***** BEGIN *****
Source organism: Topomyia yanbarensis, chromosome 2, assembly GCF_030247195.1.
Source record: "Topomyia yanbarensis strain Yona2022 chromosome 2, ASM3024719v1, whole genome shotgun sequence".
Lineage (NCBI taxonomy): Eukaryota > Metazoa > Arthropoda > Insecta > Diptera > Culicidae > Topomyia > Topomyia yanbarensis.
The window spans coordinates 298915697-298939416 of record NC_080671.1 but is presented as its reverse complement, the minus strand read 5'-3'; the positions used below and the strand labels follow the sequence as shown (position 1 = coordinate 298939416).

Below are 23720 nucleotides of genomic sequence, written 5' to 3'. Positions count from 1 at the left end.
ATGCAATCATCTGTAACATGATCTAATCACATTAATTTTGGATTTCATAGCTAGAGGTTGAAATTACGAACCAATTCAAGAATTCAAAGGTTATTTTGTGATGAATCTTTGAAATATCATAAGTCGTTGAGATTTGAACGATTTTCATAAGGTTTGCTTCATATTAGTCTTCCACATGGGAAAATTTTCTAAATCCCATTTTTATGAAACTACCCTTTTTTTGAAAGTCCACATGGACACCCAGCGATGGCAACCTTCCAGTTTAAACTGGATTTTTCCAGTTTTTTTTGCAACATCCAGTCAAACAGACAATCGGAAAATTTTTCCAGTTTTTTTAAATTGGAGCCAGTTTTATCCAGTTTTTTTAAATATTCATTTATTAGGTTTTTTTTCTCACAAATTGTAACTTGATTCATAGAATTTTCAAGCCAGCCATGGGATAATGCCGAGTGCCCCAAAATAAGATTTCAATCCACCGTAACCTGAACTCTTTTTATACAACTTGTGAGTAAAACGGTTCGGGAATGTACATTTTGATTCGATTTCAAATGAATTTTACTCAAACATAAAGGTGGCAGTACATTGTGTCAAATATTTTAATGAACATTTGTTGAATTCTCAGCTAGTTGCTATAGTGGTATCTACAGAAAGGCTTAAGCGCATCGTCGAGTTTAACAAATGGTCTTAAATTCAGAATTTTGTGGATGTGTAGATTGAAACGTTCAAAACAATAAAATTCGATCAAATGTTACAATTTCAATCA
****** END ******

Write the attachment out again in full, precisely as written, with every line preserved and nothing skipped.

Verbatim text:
Source organism: Topomyia yanbarensis, chromosome 2, assembly GCF_030247195.1.
Source record: "Topomyia yanbarensis strain Yona2022 chromosome 2, ASM3024719v1, whole genome shotgun sequence".
Lineage (NCBI taxonomy): Eukaryota > Metazoa > Arthropoda > Insecta > Diptera > Culicidae > Topomyia > Topomyia yanbarensis.
The window spans coordinates 298915697-298939416 of record NC_080671.1 but is presented as its reverse complement, the minus strand read 5'-3'; the positions used below and the strand labels follow the sequence as shown (position 1 = coordinate 298939416).

Below are 23720 nucleotides of genomic sequence, written 5' to 3'. Positions count from 1 at the left end.
ATGCAATCATCTGTAACATGATCTAATCACATTAATTTTGGATTTCATAGCTAGAGGTTGAAATTACGAACCAATTCAAGAATTCAAAGGTTATTTTGTGATGAATCTTTGAAATATCATAAGTCGTTGAGATTTGAACGATTTTCATAAGGTTTGCTTCATATTAGTCTTCCACATGGGAAAATTTTCTAAATCCCATTTTTATGAAACTACCCTTTTTTTGAAAGTCCACATGGACACCCAGCGATGGCAACCTTCCAGTTTAAACTGGATTTTTCCAGTTTTTTTTGCAACATCCAGTCAAACAGACAATCGGAAAATTTTTCCAGTTTTTTTAAATTGGAGCCAGTTTTATCCAGTTTTTTTAAATATTCATTTATTAGGTTTTTTTTCTCACAAATTGTAACTTGATTCATAGAATTTTCAAGCCAGCCATGGGATAATGCCGAGTGCCCCAAAATAAGATTTCAATCCACCGTAACCTGAACTCTTTTTATACAACTTGTGAGTAAAACGGTTCGGGAATGTACATTTTGATTCGATTTCAAATGAATTTTACTCAAACATAAAGGTGGCAGTACATTGTGTCAAATATTTTAATGAACATTTGTTGAATTCTCAGCTAGTTGCTATAGTGGTATCTACAGAAAGGCTTAAGCGCATCGTCGAGTTTAACAAATGGTCTTAAATTCAGAATTTTGTGGATGTGTAGATTGAAACGTTCAAAACAATAAAATTCGATCAAATGTTACAATTTCAATCA